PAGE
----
Just because you prefer them does not make them objectively better, Mr. Sklavos.
exploderator - Wednesday, February 22, 2012 - linkScroll wheel : does it free wheel or does it ratchet?
I have looked high and low, and yet have never found an answer to this critical question. Corsair hints about it being heavy, but still fails to say whether it can/does free-wheel.
This particular issue is a show stopper for me, and is the one reason why I can only use Logitech mice so far (eyeballing the G700 as a step up from my MX Revolution, more buttons is good). I cannot grind a ratchet all day with my middle finger when zooming in and out in CAD software. My seriously worn out MX (several years later) has saved me from suffering a repetitive stress injury that was just starting to happen when I bought it (one of the best $100 I have ever spent on computer hardware BTW).
I suppose I could probably butcher the ratchet mechanism out of one of these mice, depending on how it's implemented (ie not buried inside a tiny sealed rotary encoder), but it's a $70 gamble I would rather not take. And I admit that it's nice to be able to put my MX in clickety mode when playing FPS where it does your weapon selection, free wheel is a tad wild and unpredictable for that. To lose both the wireless and freewheel... that would be a $70 paper weight in my books. With bad drivers.
Revdarian - Wednesday, February 22, 2012 - linkFrom experience, most new scroll wheels feel extremely hard and do cause discomfort. But after 1-2 months of regular use they become pretty normal. It also annoys me that it is that way but at least now i try to artificially wear it down until it becomes soft enough to be comfortable.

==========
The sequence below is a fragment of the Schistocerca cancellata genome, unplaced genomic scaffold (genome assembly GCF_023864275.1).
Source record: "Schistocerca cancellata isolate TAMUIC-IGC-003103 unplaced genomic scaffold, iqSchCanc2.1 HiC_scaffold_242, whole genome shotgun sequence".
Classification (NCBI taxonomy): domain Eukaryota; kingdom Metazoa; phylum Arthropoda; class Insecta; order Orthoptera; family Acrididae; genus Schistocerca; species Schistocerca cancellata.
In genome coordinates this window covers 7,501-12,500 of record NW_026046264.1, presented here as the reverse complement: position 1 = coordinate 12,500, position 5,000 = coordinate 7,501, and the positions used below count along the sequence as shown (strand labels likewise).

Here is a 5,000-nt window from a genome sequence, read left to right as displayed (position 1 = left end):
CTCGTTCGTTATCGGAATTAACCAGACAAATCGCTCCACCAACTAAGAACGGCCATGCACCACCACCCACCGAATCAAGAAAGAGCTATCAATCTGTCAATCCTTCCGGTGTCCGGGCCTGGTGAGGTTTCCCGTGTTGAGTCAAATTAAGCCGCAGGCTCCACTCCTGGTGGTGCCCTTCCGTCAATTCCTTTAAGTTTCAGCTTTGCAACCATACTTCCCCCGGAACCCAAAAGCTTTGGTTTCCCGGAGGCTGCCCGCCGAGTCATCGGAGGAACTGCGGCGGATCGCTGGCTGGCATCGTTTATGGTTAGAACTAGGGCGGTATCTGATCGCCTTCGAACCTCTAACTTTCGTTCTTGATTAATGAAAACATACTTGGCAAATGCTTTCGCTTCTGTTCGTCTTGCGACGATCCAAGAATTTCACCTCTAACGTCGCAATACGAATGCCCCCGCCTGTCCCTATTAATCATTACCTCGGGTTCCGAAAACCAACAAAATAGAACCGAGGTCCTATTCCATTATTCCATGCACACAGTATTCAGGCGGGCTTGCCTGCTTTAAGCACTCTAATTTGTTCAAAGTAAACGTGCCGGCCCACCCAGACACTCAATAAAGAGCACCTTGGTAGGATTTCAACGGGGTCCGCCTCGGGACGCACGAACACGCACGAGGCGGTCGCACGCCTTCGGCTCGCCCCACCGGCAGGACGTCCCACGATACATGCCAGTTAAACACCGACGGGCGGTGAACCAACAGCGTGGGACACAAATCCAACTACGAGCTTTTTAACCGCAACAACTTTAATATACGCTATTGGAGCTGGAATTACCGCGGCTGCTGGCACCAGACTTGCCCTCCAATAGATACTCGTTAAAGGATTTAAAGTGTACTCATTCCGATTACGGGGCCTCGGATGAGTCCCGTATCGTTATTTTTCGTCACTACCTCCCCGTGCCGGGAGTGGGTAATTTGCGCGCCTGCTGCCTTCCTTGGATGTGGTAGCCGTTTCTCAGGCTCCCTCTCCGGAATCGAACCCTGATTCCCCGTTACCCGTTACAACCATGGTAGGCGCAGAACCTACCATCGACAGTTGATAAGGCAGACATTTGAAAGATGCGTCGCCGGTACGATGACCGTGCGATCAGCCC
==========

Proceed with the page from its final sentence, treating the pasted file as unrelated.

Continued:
exploderator - Wednesday, February 22, 2012 - linkUnfortunately, no amount of wear-down can compensate for my requirement of a fully free-wheeling scroll wheel.
The gesture is this: you give the wheel ONE very light flick in the intended direction, leaving your middle finger OFF the wheel, and touching back down to stop the free spin when the desired travel has been achieved. ONE FLICK vs. grind grind grind... it's a make or break difference. It's also the kind of gesture that is almost immediately fully automatic and intuitive, there is almost no learning curve, and it works immaculately well. It's one of those perfect natural solutions that our brains already understand. Expensive analog radio tuner dials used the same principle (albeit in a much less critical application). Good track balls do the same. There is no substitute.
Death666Angel - Wednesday, February 22, 2012 - linkThis doesn't make a lot of sense for gaming mice, considering that we gamers need distinct mouse wheel levels for weapon selection and the like.
What you describe sounds like what the click middle mouse button/mouse wheel is for. Click it once to get a stead scrolling going, click it again to halt that scrolling.